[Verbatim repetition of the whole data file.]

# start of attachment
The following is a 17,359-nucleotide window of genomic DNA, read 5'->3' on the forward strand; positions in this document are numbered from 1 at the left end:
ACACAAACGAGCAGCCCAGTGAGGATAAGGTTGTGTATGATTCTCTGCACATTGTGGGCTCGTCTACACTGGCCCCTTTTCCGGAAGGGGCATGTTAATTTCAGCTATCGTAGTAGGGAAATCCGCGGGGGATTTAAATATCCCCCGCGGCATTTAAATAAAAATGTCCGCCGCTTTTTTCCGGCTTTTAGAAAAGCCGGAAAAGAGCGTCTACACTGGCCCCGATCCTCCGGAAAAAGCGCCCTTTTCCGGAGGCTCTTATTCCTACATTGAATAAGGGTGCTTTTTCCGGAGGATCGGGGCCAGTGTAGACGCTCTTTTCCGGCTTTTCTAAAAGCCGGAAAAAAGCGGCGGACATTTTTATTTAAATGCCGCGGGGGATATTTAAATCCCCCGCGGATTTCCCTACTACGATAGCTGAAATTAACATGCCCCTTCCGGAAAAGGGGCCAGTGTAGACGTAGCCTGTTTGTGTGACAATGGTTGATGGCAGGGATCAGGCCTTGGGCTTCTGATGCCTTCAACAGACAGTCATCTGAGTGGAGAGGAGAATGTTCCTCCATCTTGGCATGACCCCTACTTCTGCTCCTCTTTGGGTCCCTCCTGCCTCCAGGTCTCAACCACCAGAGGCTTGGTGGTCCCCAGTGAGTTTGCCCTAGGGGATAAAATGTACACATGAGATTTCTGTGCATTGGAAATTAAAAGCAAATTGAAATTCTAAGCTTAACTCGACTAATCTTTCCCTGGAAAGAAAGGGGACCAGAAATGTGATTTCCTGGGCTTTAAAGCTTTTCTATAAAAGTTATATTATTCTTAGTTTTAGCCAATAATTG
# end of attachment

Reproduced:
The following is a 17,359-nucleotide window of genomic DNA, read 5'->3' on the forward strand; positions in this document are numbered from 1 at the left end:
ACACAAACGAGCAGCCCAGTGAGGATAAGGTTGTGTATGATTCTCTGCACATTGTGGGCTCGTCTACACTGGCCCCTTTTCCGGAAGGGGCATGTTAATTTCAGCTATCGTAGTAGGGAAATCCGCGGGGGATTTAAATATCCCCCGCGGCATTTAAATAAAAATGTCCGCCGCTTTTTTCCGGCTTTTAGAAAAGCCGGAAAAGAGCGTCTACACTGGCCCCGATCCTCCGGAAAAAGCGCCCTTTTCCGGAGGCTCTTATTCCTACATTGAATAAGGGTGCTTTTTCCGGAGGATCGGGGCCAGTGTAGACGCTCTTTTCCGGCTTTTCTAAAAGCCGGAAAAAAGCGGCGGACATTTTTATTTAAATGCCGCGGGGGATATTTAAATCCCCCGCGGATTTCCCTACTACGATAGCTGAAATTAACATGCCCCTTCCGGAAAAGGGGCCAGTGTAGACGTAGCCTGTTTGTGTGACAATGGTTGATGGCAGGGATCAGGCCTTGGGCTTCTGATGCCTTCAACAGACAGTCATCTGAGTGGAGAGGAGAATGTTCCTCCATCTTGGCATGACCCCTACTTCTGCTCCTCTTTGGGTCCCTCCTGCCTCCAGGTCTCAACCACCAGAGGCTTGGTGGTCCCCAGTGAGTTTGCCCTAGGGGATAAAATGTACACATGAGATTTCTGTGCATTGGAAATTAAAAGCAAATTGAAATTCTAAGCTTAACTCGACTAATCTTTCCCTGGAAAGAAAGGGGACCAGAAATGTGATTTCCTGGGCTTTAAAGCTTTTCTATAAAAGTTATATTATTCTTAGTTTTAGCCAATAATTG